Myths are replete with tales of woes, grief and tears consequent upon wars, destructions and deaths. In Greek mythology an often quoted instance is that of Queen Niobe. She was the queen of Thebes and daughter of Tantalus whose six sons and six daughters were put to death by Artemis and Apollo. Artemis was a maiden warrior goddess and huntress while Apollo was god of the sun and sender of plagues.
The grief in which Niobe found herself turned her into stone and the torrents of her tears caused streams to trickle down the rocks. Niobe in this brief story is the bereaved while the dreadful words are death, grief and tears. Each word begets the other. In that order death comes first because it is the agent provocateur.
Tears come last because they flow limitlessly as the loss of a loved one becomes a personal bereavement to millions of well wishers. Grief is sandwiched between death and tears because when it descends, it stings and clings permanently.
Such was the grief that forced Electra the legendary mother of Dardamus in another Greek mythology to tear out her hair when Troy was destroyed. She never grew hair on that spot again.
The combination of these three dreadful words never makes a pleasant scenario. That thus illustrates the graveness of grief which struck Governor Samuel Ortom and entire people of Benue community on the day of the mass burial of the seventy three men, women and children massacred by the suspected killer Fulani herdsmen.
And the grief worsened thereafter because the killings had continued unabated while the Federal Government procrastinated in taking decisive actions to stop the carnage.
Like Queen Niobe and the legendary Electra in Greek mythologies, the pains and grief of watching his subjects helplessly being massacred so hardened Governor Ortom’s resolve to damn whatever consequences even at the expense of being governor or loosing political party patronage, and fight with his last blood to protect his people.
He cried out loudly to expose the injustice being visited on the innocent citizens through the war of genocide by a group that appeared to have the backing of some conspiratorial patrons.
And instead of maintaining studied silence of helplessness or bias, some power brokers and attention seekers chose to add to the existing grief by making hate speeches to add salt to injury. For instance, to suggest that the killings in Benue State are as a result of communal clash or because of the enactment of anti open grazing law appears to be gross insincerity and a hate speech.
For one to suggest that the killings are justified because of blockade of grazing routes smacks of complete ignorance, and it also amounts to hate speech. Meanwhile, the killings continued unabated and so also the stream of grief and tears in the land. The massive deployment of police force and the relocation of the Inspector General of Police (IGP), Ibrahim Idris to Benue State which Mr. President graciously ordered became a hide and seek exercise and did nothing much to assuage the tension.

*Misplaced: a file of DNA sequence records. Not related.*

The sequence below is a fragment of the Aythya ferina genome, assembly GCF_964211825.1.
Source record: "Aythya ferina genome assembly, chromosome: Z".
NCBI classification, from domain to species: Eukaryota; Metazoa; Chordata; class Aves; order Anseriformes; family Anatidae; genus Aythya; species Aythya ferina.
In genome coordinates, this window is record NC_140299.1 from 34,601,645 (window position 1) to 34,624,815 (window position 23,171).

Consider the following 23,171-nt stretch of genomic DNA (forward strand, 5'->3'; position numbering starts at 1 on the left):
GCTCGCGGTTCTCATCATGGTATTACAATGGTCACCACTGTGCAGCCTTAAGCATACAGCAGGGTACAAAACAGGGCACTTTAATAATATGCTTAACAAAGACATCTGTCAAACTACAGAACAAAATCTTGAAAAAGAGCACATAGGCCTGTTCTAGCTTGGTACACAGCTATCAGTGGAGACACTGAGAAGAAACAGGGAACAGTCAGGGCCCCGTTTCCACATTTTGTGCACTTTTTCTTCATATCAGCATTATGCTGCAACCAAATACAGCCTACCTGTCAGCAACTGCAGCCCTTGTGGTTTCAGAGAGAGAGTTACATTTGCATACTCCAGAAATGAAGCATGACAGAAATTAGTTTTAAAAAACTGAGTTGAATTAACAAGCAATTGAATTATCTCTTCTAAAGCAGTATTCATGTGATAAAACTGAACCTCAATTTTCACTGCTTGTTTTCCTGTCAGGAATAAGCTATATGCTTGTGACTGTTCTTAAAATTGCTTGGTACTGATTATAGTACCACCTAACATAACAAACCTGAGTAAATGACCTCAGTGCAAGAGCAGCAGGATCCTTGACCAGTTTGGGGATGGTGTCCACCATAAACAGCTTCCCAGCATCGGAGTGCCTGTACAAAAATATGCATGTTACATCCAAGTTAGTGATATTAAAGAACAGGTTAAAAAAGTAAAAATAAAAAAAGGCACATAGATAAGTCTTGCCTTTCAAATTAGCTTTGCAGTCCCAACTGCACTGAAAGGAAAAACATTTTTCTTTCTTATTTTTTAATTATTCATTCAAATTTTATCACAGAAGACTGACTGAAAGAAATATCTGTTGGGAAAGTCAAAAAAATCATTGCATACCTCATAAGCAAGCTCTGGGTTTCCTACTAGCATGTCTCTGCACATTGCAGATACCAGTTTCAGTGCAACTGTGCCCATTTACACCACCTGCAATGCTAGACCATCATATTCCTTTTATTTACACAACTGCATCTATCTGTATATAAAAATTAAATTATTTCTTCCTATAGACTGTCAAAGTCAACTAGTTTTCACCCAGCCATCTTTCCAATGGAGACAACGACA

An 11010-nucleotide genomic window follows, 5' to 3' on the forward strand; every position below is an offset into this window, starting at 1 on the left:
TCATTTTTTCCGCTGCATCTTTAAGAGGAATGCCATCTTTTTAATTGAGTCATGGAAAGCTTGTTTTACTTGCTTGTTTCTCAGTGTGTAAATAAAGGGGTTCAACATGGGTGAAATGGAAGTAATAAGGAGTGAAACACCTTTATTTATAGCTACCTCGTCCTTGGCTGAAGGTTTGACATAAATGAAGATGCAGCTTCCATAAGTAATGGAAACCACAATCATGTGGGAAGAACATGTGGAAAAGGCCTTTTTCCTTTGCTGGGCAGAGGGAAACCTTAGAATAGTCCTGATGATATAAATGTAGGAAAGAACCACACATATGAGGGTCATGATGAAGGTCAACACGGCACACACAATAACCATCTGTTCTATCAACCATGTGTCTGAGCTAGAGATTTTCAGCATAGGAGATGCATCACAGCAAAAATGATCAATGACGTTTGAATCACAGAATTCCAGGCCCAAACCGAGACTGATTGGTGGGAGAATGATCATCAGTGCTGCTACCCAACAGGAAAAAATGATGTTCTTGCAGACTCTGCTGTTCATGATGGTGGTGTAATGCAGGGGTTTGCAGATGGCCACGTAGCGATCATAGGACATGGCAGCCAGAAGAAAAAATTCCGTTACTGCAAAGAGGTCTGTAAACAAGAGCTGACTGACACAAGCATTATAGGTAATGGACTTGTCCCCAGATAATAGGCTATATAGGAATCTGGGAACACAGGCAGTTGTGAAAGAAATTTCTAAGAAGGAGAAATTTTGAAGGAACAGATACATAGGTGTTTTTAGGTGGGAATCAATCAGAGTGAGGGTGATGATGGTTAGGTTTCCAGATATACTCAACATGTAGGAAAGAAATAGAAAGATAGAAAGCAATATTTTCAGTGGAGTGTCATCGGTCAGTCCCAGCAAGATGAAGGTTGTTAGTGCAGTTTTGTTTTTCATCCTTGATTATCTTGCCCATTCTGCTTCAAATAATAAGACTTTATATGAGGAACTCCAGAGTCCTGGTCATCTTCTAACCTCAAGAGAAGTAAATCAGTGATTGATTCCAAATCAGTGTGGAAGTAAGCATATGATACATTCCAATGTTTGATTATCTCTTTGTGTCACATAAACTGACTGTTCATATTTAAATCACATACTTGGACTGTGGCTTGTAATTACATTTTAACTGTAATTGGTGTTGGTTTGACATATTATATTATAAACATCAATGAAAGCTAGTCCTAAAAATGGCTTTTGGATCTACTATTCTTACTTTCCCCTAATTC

Many people wondered and even cried out for deployment of the core military to crush the invaders as had been done elsewhere with Operation python dance and others but the commander- in chief who himself is a war veteran had the ace.
He had great confidence in the ability and capacity of the police to perform.
Thus when Mr. President wrote a letter to the senate enumerating the steps he had taken to quell the crisis, ordering the relocation of IGP and the visit of the Minister of Interior to Benue State were listed as part of his efforts to tackle the menace. Despite all that, the killings continued and even spread further. Citizens became completely disenchanted and called for more serious actions from the Federal Government.
Those who criticized the poor handling of the situation by the Federal Government were branded as making hate speeches. Those who commended or justified the killings and condemned Benue State Government for enacting the anti-open grazing law were branded patriots and pampered with a studied golden silence. When the body language of offi cialdom suggested bias or tacit support for the agent provocateur, some poodles misread the horizon and played along.
So instead of making statements that should help to douse the tension, they justifi ed the killings through hate speeches including verbal insults by describing the embattled State Governor as a drowning man, feeling that such was the offi cially recognized position.
Th us despite the massive massacres going on, a chief executive of a state would describe it as a political game to beg for money. Ordinarily such would have been described as the worst of all hate speeches but it was greeted with loud silence as a mark of acquiescence.
So the orgy of killings continued with its attendant grief and tears among the hapless natives.
However, during a recent visit to Nasarawa state, Mr. President came down heavily on the perpetrators of the senseless killings and threatened to have them arrested.
He followed by directing the deployment a special military squad known as operation Ayem A Kpatuma or Cat Race to all the troubled areas in Benue and other States within the North Central Zone. With these presidential initiatives, it is hoped that the bloodbath in the Benue valley will subside and life return to normalcy again, and the citizens saved the reality and trauma of the mythological grief and tears. Professor Agada is a former Minister of State for Education and Chairman, Benue State Civil Service Commission